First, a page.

3 weeks and 2 days on the road
On Saturday, after the tent dried off a bit
we drove to a nice campsite about 10km west of Tarifa. I loved the route, which took us by some salt pans and some beautiful mountain scenery.
We stopped at a place called Vejer de la Frontera to stock up on groceries. The road to the village went straight up the mountain, giving fantastic views of the surrounding area. We had a lovely lunch for very little money in one of the many little cafes there, but I was little perplexed by the decor, it looked like an apologist statement for hunters. They need to get the critters before they attack!
The campsite was lovely, but on Saturday evening and night, the rain came down so heavily that the air almost felt like it was full of water. During the night it started up again, together with very loud thunder. We ended up with a puddle in the tent, so Tim decided to dig a trench around it. We are currently hoping that the ground staff don’t notice!
On Sunday we had a lovely lazy day, doing the washing, bailing out the tent, sitting around reading…. Lovely! After supper, we headed for the bar because it just gets so dark and we have not yet managed to sort out some decent outside lights. We ended up having a really interesting chat with a South African Lawyer, who is currently working in London. It is always fascinating to hear an outsider’s point of view of your country, and he really likes working in the UK. He is about to catch the ferry over to Morocco to go off over-landing with a group of other people.
On Monday we headed off to Gibraltar,
not having very high expectations, due to some highly disparaging remarks from some people who had been there and some online comments about Gibraltar being one of the worst places in Spain. We also expected problems crossing over from Spain, but that was dead easy (some poor Asian woman was being given a hard time by the Spanish passport people, however). At first we were not very impressed- you end up in Main Street, which is a very long shopping mall with every British chain-store you could think of. Including M and S, of course.
We stopped for lunch at an Irish pub, which had a real thing about the Titanic
bit sad, I know, but Tim fancied some decent cider after 3 weeks in Spain. It also served the best pub fish and chips we have ever come across and it was interesting talking to the English barmaid, who has been married to a native Gibraltarian for over 20 years. She said it is entirely possible to move to Gibraltar as a foreigner and explained that the local language is a kind of mix of Spanish and English. It was a lovely friendly place which seemed to have a large number of older Brits off a cruise ship desperate for a decent ale and a plate of proper chips.
We passed some great old buildings and the headquarters of the Royal Gibraltar Regiment, where the chap on guard had the best set of shiny boots I have ever seen.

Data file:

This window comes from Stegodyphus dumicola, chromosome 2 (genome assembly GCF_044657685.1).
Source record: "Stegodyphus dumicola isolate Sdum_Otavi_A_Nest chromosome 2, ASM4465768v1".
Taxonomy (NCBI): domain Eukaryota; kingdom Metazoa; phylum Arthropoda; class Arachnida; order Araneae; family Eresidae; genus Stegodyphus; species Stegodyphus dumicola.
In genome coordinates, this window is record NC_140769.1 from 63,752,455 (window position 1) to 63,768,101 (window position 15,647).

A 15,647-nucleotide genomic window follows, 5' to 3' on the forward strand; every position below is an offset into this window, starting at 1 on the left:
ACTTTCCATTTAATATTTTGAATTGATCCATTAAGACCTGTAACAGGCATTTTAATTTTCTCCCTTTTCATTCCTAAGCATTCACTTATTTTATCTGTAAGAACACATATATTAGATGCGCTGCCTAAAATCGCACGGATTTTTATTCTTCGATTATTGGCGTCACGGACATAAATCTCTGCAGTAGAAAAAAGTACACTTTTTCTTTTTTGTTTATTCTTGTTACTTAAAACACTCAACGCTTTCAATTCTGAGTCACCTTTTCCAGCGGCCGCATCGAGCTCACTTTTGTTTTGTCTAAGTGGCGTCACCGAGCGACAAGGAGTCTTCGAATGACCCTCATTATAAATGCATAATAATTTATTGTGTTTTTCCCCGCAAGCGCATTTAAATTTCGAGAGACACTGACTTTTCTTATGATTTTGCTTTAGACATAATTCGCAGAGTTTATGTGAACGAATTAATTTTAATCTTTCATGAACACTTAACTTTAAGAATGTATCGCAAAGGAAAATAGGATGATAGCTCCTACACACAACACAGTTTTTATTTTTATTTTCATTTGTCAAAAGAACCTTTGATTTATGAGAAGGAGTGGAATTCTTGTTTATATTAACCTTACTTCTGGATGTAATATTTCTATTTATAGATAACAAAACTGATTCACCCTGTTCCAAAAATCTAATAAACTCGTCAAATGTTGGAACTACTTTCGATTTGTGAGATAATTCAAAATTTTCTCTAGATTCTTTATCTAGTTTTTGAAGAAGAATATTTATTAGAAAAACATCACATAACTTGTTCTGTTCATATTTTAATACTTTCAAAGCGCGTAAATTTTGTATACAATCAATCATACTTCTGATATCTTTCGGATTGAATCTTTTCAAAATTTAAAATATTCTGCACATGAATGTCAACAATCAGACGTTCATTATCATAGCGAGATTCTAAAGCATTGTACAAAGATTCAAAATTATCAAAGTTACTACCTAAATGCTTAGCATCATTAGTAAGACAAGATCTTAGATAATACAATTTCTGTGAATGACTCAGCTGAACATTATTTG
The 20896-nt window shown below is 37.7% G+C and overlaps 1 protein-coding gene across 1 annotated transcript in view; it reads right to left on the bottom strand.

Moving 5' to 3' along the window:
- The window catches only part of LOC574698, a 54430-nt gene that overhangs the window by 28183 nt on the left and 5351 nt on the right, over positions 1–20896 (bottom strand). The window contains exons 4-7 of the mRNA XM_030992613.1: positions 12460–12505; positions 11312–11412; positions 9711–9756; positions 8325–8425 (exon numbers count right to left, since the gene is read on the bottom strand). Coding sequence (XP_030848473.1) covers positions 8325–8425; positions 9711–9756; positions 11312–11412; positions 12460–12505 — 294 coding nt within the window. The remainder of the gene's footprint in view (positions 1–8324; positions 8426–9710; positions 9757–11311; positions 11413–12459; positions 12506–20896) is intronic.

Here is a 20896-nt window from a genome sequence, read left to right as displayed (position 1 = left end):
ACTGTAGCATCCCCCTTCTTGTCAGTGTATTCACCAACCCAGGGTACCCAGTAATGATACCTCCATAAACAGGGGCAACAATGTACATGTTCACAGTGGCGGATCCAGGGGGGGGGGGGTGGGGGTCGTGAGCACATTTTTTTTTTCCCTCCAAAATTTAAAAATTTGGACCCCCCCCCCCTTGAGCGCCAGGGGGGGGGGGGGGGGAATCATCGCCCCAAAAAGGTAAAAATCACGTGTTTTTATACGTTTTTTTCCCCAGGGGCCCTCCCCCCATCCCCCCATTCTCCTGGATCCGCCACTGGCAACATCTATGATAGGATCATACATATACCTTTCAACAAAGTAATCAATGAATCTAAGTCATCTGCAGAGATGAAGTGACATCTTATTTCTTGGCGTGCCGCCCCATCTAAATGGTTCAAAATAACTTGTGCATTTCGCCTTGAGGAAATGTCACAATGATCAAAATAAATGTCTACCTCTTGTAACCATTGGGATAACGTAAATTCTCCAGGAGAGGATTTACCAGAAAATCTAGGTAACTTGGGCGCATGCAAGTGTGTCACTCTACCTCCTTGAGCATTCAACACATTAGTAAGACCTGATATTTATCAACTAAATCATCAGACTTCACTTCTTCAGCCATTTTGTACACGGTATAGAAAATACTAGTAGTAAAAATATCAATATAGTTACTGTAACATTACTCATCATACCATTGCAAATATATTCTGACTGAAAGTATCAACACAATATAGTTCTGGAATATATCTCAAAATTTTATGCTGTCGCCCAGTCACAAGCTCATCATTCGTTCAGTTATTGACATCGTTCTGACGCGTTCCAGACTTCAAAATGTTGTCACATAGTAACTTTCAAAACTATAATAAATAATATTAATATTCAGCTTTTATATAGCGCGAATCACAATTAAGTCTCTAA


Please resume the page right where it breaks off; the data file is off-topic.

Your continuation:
We finally found the cable car, which takes you to the top of the rock. The views were fabulous and we got to meet the local celebrity apes, who had been tempted to the cafe at the top by a bag of sweets. They looked very cute and posed beautifully for the camera, the little ones doing great stunts up and down the side of the building.
We stayed well back, believing the signs about their big teeth and thieving habits. The big male displayed some other bad behaviour with the big female but I wont go into that…
We had elected to walk back down, which took a good hour and a half by the time we had had a quick look at the outside of all the great things there. It was a little perplexing to note all the things one should be worried about
We decided it wasn’t worth buying the ticket that allows you into the tunnels etc due to lack of time as it was getting late in the day (we just had a peek)
The walk back through the last few streets back towards the bus station was also really interesting.
Much to our surprise, we have decided that Gibraltar is quite high on our list for a revisit. It feels both like home but a bit quirky as well, and you can see its history all over the place.
As threatened by the weather forecast on the magic weather box (AKA the weather app on Tim’s iPhone) the rain came in very heavily Tuesday morning, so it took a really full bladder and empty stomach to get me out of bed. Tim continued to improve our flood defences and we ended up feeling hopeful that we could keep the water out of the tent eventually. We headed off into La Tarifa just before lunch and walked to (wait for it……………) the most southerly point on mainland Europe!
It was actually quite a cool spot, being at the end of a really good causeway
towards a really interesting looking fort. Sadly there was no way into the fort, like nearly all the interesting buildings. It is a shame because Tarifa could do so much more with its resources.
The old town is within an original wall and looks great. We saw the largest weather vane EVER
We never did work out why this poor lady lost her head
La Tarifa also marks the joining of the Atlantic Ocean and the Mediterranean Sea. Standing on the causeway, I could almost lead myself to believe that you could see the difference between them with still blue on one side and huge great rollers on the other.
Not fair, really, as there were harbour walls on one side…
The bar at the Valdequieres campsite is very interesting. They have a multinational range of somewhat inebriated characters who love to chat for hours, you can ask the chef to cook what you want for the next night and the owner is a really interesting guy who was born in Ecuador and actually has 10 guitars, some of which are vanishingly rare.
The other thing of note about the campsite is the pride of cats that roam around the place. The minute you start cooking they home in on you… They may be pretty, but I always feel the need to count my limbs in the morning.
The beach nearby is absolutely beautiful!
(it’s just the weather is crud at the mo!)